In terms of overall length, the LS engine block from the bellhousing flange to the front of the block that mounts the water pump is about 1 inch shorter than the same points on the Gen I SBC. If the depth of the accessory drive is the primary concern, you should go with the Corvette style. Finding used parts will be difficult because they are in such demand. The brackets and power steering pump are actually quite affordable, but the alternator is specific to the Corvette system with its unique mounting lug spacing and is a big-dollar hit. The best price we've found on a new one is through Auto Zone at just under $300. As an alternative, the LS engines used in the '98 to '02 Camaros employed an accessory drive package that is only about 1 inch deeper at the harmonic balancer but configures the alternator down low on the driver side underneath the power steering pump. Sometimes this can place the alternator either near the crossmember or possibly by the steering box on a front-steer application. We've also learned that the truck and early LS Camaro/Firebird alternators will interchange, making them far less expensive and easier to find than the Corvette stuff.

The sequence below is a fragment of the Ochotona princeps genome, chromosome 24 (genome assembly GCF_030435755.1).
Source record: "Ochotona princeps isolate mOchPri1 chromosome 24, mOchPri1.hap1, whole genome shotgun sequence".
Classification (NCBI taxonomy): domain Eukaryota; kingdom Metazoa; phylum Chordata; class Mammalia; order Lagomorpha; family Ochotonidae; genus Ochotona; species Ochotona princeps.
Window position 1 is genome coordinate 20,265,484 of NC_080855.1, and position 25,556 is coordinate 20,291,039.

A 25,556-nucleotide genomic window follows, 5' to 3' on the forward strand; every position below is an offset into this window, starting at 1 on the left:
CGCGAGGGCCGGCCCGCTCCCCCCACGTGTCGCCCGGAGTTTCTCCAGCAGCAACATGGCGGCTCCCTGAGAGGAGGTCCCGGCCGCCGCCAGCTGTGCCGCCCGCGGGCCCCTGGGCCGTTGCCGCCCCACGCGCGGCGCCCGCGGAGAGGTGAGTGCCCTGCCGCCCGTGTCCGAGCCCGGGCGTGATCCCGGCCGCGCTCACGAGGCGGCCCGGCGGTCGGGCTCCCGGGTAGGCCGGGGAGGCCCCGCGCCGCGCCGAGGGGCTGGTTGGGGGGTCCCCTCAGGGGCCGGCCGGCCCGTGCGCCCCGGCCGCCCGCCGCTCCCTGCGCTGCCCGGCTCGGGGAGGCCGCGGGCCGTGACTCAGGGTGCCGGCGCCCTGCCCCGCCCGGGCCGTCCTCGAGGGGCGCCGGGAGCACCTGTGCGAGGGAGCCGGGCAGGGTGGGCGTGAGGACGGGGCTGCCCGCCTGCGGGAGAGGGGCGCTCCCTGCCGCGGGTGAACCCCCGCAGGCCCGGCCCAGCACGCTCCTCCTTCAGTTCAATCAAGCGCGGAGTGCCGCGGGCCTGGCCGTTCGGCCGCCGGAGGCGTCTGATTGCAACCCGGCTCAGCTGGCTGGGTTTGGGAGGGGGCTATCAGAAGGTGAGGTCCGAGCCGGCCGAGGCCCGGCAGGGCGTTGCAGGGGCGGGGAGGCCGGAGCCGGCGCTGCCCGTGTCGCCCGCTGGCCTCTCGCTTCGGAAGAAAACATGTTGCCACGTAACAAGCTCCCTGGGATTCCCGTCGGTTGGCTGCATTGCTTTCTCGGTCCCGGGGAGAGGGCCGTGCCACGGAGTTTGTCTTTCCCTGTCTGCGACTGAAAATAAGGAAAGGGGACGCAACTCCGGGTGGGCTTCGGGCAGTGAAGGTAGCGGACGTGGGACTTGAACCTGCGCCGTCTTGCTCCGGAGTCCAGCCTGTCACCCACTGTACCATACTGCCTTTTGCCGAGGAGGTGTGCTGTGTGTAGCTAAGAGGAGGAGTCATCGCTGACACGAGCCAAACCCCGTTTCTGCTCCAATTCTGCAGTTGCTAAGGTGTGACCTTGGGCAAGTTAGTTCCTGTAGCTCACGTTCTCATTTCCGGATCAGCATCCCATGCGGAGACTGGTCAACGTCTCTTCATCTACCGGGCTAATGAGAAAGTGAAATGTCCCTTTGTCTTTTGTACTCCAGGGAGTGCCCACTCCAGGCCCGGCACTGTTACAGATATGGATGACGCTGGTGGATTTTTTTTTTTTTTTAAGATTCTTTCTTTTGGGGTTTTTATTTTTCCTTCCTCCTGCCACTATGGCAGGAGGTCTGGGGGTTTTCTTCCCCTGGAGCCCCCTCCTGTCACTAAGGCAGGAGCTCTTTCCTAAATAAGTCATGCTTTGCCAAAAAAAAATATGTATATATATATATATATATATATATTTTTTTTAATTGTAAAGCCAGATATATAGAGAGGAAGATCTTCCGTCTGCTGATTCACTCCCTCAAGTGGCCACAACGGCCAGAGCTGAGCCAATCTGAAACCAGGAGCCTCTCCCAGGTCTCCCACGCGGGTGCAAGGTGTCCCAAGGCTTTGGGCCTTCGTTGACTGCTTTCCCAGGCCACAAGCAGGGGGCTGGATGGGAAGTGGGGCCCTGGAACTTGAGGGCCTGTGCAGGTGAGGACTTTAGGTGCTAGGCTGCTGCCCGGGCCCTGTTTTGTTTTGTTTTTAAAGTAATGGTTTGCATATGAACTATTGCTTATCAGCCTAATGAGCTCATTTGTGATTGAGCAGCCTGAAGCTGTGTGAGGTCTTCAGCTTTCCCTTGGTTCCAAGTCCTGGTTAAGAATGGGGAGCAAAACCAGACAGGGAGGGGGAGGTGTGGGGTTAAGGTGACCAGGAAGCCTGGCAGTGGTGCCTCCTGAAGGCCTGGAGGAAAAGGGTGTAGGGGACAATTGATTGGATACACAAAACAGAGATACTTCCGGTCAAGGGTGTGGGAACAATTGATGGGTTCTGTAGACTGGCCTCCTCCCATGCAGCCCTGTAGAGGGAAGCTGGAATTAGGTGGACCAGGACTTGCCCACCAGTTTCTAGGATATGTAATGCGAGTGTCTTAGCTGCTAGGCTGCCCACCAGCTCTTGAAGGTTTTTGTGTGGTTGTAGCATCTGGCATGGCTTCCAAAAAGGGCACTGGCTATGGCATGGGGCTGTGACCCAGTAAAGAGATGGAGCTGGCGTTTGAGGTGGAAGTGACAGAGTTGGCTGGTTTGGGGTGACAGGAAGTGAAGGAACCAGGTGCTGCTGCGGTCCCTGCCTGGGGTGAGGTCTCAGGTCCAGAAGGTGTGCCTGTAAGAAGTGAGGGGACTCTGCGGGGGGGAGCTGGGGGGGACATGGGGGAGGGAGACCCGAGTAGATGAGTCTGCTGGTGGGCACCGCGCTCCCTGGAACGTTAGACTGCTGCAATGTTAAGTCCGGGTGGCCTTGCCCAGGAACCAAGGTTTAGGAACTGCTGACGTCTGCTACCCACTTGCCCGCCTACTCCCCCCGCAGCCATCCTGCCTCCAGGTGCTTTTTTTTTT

Kwik Performance sells a conversion kit for $287.00 that converts a truck accessory drive
Comparing the LS engine dimensions with the SBC, the LS-block is about an inch shorter. All the LS water pumps end up being roughly the same length, excluding the small protrusion on the end of the pulley. That puts the overall length of the LS engine at 25-3/4 inches. A short-water-pump small-block Chevy ends up with a dimension of 27-3/8 inches from the bellhousing flange to the flat portion of the water pump pulley flange. It would appear from these dimensions that you have gained approximately 1-5/8 inches, which means the engine should fit in your '56 engine compartment with no problem. We even looked at the distance from the bellhousing flange to the end of the crank pulley, and the Corvette LS engine measures 24-1/2 inches, while the SBC appears to be around 25-3/4 inches or roughly 1-1/4 inches longer.
Another point worth mentioning is that the small-block Chevy includes a shelf or protrusion that extends beyond the back of the heads and creates the bellhousing flange. The LS eliminated this extension and places the crank flange flush with bellhousing flange. This effectively shortens the LS engine but places the cylinder heads farther rearward in the engine compartment. The limiting factor then becomes the clearance between the passenger-side cylinder head and the firewall.